More Resources

HIV Vaccine Awareness Day

Thursday, May 18th, 2017

HIV Vaccine Awareness Day

May 18

National Institutes of Health’s National Institute of Allergy and Infectious Diseases (NIAID) is the lead for this day.

NIAID’s HIV Vaccine Awareness Day web site contains many resources. Also visit http://www.bethegeneration.org Exit Disclaimer to learn more.

More Resources

CDC, NYS Recommend Meningococcal Vaccine for All HIV+ Individuals & Those At High-Risk

Friday, October 28th, 2016

October 28, 2016 – HEALTH ADVISORY: NYSDOH MENINGOCOCCAL VACCINE RECOMMENDATIONS FOR HIV-INFECTED INDIVIDUALS AND THOSE AT HIGH RISK OF HIV INFECTION

Summary:

The CDC and the New York State Department of Health says that people who are HIV+ or are high risk for becoming HIV+ are at increased risk for invasive meningococcal disease (IMD). They are recommending that adults who are HIV+, children older than 2 months who are HIV+, and those at high risk for new HIV infection (especially those who are good candidates for pre-exposure prophylaxis, or PrEP, which includes men who have sex with men (MSM) and transgender people) should get a meningococcal vaccine.

The vaccine is covered by Medicaid, ADAP and private insurance.

Invasive meningococcal disease is a serious bacterial infection caused by the bacterium Neisseria meningitidis. The bacteria can invade the body causing serious illness, like meningitis. It can also cause septicemia—an infection of the bloodstream. Bacterial meningitis is very serious and can be deadly. Death can occur in as little as a few hours. While most people with meningitis recover, permanent disabilities such as brain damage, hearing loss, and learning disabilities can result from the infection.

Detailed Information:

In response to epidemiological data indicating increased risk for certain sub-types of invasive meningococcal disease (IMD) among people living with HIV, updated recommendations regarding meningococcal vaccination have been issued by the CDC’s Advisory Committee on Immunization Practices (ACIP).

Specific vaccine recommendations are available for young children living with HIV, persons living with HIV and also persons at high risk for HIV infection, including people taking/ eligible for PrEP, including transgender individuals and MSM.

Committee on Immunization Practices (ACIP) voted to recommend that persons aged ≥ 2 months with HIV infection should receive meningococcal conjugate (MenACWY) vaccine, either MenACWY-D (Menactra®), MenACWY-CRM (Menveo®) or, as age-appropriate, Hib-MenCY-TT (MenHibrix®, recommended for ages 2-18 months).1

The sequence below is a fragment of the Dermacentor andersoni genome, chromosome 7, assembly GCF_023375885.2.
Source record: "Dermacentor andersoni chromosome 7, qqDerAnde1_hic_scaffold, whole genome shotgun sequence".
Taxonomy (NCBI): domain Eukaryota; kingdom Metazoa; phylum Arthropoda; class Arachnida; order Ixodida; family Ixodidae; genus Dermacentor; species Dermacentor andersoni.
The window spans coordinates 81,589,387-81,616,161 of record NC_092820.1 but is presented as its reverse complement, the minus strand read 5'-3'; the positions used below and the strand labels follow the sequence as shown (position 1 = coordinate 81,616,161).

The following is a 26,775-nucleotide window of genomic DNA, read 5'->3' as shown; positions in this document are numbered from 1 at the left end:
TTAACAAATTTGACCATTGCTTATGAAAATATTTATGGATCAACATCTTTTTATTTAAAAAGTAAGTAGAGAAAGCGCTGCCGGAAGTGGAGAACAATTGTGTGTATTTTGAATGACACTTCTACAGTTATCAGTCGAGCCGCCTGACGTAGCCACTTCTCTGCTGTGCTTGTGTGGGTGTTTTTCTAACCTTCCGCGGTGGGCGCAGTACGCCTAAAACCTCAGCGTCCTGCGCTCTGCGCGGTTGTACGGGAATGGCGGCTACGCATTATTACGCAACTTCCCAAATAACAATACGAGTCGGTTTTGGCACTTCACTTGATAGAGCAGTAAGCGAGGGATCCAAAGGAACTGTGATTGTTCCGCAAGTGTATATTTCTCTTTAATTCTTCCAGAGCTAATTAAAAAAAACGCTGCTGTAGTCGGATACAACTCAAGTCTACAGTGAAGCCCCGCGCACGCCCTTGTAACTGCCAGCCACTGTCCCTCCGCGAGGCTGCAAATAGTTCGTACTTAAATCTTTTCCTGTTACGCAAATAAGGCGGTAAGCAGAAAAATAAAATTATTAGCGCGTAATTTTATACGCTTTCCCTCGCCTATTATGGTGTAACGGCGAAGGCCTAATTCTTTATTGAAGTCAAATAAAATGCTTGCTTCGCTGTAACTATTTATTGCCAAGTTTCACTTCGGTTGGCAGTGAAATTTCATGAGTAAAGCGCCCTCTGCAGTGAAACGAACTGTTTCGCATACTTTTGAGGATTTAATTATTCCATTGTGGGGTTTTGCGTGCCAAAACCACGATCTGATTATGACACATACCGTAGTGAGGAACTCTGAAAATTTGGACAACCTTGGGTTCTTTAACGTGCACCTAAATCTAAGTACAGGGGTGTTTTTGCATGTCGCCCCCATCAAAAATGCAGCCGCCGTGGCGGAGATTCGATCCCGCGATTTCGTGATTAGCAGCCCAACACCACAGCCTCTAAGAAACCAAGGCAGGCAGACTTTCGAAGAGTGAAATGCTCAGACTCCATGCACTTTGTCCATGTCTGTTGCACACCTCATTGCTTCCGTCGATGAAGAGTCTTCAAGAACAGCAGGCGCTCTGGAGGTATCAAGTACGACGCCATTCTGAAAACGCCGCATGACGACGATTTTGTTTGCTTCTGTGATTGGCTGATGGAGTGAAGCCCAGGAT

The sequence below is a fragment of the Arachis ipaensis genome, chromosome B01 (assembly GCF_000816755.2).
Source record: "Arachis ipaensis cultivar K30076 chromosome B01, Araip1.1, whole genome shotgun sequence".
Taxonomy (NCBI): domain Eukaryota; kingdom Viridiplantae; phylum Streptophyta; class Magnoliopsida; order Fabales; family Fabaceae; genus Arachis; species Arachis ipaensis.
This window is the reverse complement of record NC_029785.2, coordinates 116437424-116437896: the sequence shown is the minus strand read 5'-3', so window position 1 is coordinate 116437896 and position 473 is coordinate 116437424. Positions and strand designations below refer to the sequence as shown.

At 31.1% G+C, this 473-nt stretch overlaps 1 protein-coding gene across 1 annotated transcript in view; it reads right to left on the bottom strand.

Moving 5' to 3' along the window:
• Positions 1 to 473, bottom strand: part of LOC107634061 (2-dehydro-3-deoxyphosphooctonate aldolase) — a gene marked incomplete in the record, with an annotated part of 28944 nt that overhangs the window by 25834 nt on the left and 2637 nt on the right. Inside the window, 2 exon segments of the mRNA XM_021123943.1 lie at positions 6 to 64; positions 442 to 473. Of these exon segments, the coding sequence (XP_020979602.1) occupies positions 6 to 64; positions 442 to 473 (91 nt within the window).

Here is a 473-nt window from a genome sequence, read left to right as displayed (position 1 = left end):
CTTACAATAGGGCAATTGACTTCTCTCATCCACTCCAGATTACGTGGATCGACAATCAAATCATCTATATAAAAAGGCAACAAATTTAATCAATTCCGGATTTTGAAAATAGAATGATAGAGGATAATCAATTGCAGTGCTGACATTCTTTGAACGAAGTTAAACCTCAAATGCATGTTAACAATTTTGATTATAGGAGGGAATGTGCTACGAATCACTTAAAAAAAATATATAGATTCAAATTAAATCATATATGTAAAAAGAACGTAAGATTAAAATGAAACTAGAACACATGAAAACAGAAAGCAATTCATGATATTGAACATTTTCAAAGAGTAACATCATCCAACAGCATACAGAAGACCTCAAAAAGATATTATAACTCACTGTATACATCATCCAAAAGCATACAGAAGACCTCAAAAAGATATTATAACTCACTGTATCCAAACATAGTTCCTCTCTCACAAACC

This recommendation was made based on epidemiologic data demonstrating an increased risk of invasive meningococcal disease (IMD) due to serogroups C, W and Y among HIV-infected persons in the United States.

HIV-infected persons have not been demonstrated to be at increased risk of serogroup B disease, and use of serogroup B (MenB) vaccine has not been studied in this group; for this reason MenB vaccine is not recommended for HIV-infected persons unless they have another indication for this vaccine.

HIV-infected individuals have suppressed immune responses to MenACWY vaccine, as well as waning of vaccine-induced immunity. For this reason, a multi-dose primary series and regular booster doses are necessary to maintain protection against IMD.

In response to the ACIP recommendations, the NYSDOH advises healthcare providers to administer MenACWY vaccine to:

  • All HIV-infected children and adults aged 2 months or older, and
  • HIV-negative individuals at ongoing high risk for HIV infection, to include
  • Men who have sex with men (MSM) who are candidates for HIV pre-exposure prophylaxis (PrEP) as described in the NYSDOH AIDS Institute Guidance for the Use of Pre-Exposure Prophylaxis to Prevent HIV Transmission”2 and Transgender individuals who are candidates for PrEP.

Vaccine costs and administration fees for HIV-positive individuals are reimbursable through the New York State Medicaid program and the AIDS Drug Assistance Program, as well as private insurance. MenACWY vaccine is covered under the Vaccines for Children (VFC) and Vaccines for Adults (VFA) programs for eligible children and adults.

MenACWY vaccine is also an allowable State Aid expense under Article 6 for LHDs unable to recoup the costs of vaccination through billing. Healthcare providers are reminded to report immediately both suspect and confirmed IMD cases to the LHD where the patient resides. Do not wait for laboratory confirmation to report. Contact information for LHDs can be found at http://www.health.ny.gov/contact/contact_information/index.htm.

Healthcare providers are reminded to immediately report both suspect and confirmed IMD cases to the local health department where the patient resides.  Clinicians with questions regarding vaccine recommendations should contact the NYSDOH Bureau of Immunization at immunize@health.ny.gov or 518-473-4437 or the AIDS Institute Office of the Medical Director at 212-417-4536.

Read the full announcement from the New York State Dept. of Health (PDF)

HIV Vaccine Awareness Day

Wednesday, May 18th, 2016

National Institutes of Health’s National Institute of Allergy and Infectious Diseases (NIAID) is the lead for this day.

Read and share this 2015 NIAID Bulletin about HIV Vaccine Awareness Day.

NIAID’s HIV Vaccine Awareness Day web site contains many resources. Also visit http://www.bethegeneration.org Exit Disclaimer to learn more.